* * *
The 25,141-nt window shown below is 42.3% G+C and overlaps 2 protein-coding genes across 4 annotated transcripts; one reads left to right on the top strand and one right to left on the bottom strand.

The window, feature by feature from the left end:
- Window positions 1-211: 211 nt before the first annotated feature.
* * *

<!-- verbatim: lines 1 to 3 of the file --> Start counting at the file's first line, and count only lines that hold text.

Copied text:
The 25,141-nt window shown below is 42.3% G+C and overlaps 2 protein-coding genes across 4 annotated transcripts; one reads left to right on the top strand and one right to left on the bottom strand.

The window, feature by feature from the left end:
- Window positions 1-211: 211 nt before the first annotated feature.